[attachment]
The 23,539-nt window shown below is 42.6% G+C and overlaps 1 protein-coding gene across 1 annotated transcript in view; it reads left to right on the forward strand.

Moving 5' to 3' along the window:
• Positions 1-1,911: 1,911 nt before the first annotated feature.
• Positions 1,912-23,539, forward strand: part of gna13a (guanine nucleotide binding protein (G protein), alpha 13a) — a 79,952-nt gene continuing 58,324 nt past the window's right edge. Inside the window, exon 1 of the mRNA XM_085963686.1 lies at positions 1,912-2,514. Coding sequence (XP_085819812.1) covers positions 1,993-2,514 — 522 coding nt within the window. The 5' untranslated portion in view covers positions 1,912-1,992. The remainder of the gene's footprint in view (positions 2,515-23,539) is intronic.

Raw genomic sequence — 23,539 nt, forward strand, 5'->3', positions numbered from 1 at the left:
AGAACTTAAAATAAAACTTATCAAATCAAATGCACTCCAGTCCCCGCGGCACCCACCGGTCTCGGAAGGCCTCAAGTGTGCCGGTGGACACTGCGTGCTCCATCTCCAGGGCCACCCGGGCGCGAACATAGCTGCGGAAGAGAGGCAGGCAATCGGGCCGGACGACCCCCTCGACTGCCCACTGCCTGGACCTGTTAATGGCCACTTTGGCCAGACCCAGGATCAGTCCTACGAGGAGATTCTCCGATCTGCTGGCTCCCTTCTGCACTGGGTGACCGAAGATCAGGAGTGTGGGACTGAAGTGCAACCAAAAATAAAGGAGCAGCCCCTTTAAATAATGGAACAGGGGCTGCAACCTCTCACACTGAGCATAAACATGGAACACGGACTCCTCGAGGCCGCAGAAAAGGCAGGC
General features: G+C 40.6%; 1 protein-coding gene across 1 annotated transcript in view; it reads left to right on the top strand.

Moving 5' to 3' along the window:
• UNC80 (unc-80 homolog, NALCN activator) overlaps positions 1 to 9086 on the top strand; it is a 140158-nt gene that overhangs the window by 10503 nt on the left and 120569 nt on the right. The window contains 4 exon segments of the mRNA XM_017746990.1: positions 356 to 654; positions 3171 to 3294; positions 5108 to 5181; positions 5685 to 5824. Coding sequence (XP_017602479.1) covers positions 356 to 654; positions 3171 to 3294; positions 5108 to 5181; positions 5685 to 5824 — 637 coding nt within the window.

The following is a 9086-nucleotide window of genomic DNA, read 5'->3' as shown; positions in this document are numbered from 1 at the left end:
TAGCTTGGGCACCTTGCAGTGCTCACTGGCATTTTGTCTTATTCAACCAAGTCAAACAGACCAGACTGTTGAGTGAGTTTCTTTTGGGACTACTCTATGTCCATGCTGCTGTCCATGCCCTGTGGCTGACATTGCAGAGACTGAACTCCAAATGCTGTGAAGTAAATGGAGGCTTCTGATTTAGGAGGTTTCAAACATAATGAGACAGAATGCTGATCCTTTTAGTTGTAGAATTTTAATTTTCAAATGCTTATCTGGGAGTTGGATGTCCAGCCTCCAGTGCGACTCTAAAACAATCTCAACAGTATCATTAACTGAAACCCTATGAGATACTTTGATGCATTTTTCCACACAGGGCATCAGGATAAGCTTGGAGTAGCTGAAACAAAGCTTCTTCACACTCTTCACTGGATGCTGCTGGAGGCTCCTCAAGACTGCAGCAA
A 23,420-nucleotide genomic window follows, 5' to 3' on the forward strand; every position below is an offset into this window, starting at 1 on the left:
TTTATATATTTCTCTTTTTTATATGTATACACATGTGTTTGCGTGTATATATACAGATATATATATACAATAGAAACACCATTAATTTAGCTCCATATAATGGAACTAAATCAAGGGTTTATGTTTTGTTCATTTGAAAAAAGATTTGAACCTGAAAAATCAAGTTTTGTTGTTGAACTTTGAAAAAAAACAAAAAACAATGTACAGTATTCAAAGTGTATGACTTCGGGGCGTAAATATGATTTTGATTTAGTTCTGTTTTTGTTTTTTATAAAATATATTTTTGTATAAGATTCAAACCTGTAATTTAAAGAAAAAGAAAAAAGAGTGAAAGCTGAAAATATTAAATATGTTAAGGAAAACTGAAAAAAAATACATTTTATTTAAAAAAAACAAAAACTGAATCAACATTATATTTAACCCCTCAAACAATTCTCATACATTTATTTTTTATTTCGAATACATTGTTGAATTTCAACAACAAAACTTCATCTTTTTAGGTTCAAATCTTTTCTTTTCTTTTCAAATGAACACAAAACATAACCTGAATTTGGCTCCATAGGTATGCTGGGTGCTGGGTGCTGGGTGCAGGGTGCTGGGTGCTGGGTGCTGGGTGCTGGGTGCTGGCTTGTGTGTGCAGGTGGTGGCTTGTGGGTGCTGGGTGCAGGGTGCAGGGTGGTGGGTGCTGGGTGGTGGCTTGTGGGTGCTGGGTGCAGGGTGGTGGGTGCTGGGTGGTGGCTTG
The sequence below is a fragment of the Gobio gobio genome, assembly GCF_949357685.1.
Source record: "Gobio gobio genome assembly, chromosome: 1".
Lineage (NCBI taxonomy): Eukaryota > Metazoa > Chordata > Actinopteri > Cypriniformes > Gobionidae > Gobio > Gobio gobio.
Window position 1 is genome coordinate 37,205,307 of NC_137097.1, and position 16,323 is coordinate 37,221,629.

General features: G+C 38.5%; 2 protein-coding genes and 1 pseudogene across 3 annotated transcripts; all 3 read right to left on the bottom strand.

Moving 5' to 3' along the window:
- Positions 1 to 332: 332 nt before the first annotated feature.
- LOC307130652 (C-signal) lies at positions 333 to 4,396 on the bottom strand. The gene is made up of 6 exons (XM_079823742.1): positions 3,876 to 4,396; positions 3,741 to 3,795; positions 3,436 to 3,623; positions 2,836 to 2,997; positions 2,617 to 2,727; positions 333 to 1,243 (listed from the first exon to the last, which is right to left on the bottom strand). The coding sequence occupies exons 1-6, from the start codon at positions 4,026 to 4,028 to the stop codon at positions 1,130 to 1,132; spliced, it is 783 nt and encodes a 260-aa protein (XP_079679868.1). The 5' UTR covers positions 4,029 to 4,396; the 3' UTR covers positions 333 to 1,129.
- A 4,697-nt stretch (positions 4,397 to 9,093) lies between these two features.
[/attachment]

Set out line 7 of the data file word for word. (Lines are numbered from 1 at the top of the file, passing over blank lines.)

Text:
General features: G+C 40.6%; 1 protein-coding gene across 1 annotated transcript in view; it reads left to right on the top strand.